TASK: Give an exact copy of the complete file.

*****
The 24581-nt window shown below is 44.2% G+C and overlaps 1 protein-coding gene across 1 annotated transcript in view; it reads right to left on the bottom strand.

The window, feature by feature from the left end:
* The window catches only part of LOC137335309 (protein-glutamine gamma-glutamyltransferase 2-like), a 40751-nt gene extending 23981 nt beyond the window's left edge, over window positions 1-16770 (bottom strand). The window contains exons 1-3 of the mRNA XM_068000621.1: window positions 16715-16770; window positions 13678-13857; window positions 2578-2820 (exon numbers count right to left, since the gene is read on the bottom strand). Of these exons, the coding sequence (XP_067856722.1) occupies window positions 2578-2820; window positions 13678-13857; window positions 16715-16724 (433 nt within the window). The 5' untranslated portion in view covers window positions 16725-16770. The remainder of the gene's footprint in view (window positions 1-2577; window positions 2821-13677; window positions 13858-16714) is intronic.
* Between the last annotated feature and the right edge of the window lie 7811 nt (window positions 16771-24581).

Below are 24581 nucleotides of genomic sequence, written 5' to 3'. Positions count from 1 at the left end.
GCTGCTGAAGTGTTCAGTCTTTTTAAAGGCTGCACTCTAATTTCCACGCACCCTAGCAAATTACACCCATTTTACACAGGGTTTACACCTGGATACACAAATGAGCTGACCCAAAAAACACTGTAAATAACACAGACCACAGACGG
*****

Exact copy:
The 24581-nt window shown below is 44.2% G+C and overlaps 1 protein-coding gene across 1 annotated transcript in view; it reads right to left on the bottom strand.

The window, feature by feature from the left end:
* The window catches only part of LOC137335309 (protein-glutamine gamma-glutamyltransferase 2-like), a 40751-nt gene extending 23981 nt beyond the window's left edge, over window positions 1-16770 (bottom strand). The window contains exons 1-3 of the mRNA XM_068000621.1: window positions 16715-16770; window positions 13678-13857; window positions 2578-2820 (exon numbers count right to left, since the gene is read on the bottom strand). Of these exons, the coding sequence (XP_067856722.1) occupies window positions 2578-2820; window positions 13678-13857; window positions 16715-16724 (433 nt within the window). The 5' untranslated portion in view covers window positions 16725-16770. The remainder of the gene's footprint in view (window positions 1-2577; window positions 2821-13677; window positions 13858-16714) is intronic.
* Between the last annotated feature and the right edge of the window lie 7811 nt (window positions 16771-24581).

Below are 24581 nucleotides of genomic sequence, written 5' to 3'. Positions count from 1 at the left end.
GCTGCTGAAGTGTTCAGTCTTTTTAAAGGCTGCACTCTAATTTCCACGCACCCTAGCAAATTACACCCATTTTACACAGGGTTTACACCTGGATACACAAATGAGCTGACCCAAAAAACACTGTAAATAACACAGACCACAGACGG